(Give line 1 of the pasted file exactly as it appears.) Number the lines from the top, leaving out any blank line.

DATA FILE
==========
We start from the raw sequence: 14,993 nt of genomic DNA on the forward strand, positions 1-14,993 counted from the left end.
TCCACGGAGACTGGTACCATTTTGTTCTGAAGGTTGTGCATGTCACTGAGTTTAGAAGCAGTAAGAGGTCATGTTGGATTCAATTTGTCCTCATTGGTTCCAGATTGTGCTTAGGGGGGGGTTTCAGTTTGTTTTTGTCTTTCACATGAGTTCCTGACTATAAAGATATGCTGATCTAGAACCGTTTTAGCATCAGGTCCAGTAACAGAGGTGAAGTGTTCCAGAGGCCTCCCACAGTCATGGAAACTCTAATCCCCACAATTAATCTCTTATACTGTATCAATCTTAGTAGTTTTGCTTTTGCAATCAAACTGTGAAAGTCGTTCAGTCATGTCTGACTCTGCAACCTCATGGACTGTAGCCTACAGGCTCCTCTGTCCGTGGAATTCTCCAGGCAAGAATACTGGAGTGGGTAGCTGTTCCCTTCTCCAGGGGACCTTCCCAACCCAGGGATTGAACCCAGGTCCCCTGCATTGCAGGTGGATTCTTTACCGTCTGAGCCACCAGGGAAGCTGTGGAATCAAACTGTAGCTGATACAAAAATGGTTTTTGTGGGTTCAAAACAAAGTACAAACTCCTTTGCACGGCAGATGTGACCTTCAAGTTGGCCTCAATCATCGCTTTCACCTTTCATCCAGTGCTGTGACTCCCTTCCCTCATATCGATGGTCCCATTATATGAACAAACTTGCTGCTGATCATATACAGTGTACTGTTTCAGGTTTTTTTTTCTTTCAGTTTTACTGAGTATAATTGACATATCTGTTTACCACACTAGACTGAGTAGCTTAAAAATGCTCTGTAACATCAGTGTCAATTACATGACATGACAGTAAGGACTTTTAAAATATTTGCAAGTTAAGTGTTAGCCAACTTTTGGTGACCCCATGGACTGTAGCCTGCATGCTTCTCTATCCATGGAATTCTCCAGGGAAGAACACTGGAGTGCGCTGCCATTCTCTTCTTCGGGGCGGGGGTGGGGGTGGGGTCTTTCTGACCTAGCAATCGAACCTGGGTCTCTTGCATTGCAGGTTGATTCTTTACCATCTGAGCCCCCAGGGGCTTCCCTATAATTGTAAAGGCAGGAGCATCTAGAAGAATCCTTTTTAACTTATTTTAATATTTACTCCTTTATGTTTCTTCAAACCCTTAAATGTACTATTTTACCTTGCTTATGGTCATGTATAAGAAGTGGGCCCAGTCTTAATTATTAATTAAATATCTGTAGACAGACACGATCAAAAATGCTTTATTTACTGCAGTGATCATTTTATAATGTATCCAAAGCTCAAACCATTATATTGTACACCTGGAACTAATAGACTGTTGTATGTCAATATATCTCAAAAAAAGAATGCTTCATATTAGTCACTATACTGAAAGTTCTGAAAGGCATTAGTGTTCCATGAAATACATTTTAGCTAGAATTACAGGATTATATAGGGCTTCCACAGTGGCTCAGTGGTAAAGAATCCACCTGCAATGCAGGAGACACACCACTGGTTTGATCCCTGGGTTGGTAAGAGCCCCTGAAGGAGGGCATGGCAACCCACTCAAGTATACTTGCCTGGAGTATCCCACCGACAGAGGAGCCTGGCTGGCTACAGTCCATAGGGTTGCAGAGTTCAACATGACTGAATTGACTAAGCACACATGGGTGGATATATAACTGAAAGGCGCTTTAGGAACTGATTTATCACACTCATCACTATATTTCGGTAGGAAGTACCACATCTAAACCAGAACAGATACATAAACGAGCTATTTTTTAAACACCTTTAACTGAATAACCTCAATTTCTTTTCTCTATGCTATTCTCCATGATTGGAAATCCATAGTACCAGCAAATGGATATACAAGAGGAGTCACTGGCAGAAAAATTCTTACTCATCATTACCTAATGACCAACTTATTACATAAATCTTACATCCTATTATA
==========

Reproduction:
We start from the raw sequence: 14,993 nt of genomic DNA on the forward strand, positions 1-14,993 counted from the left end.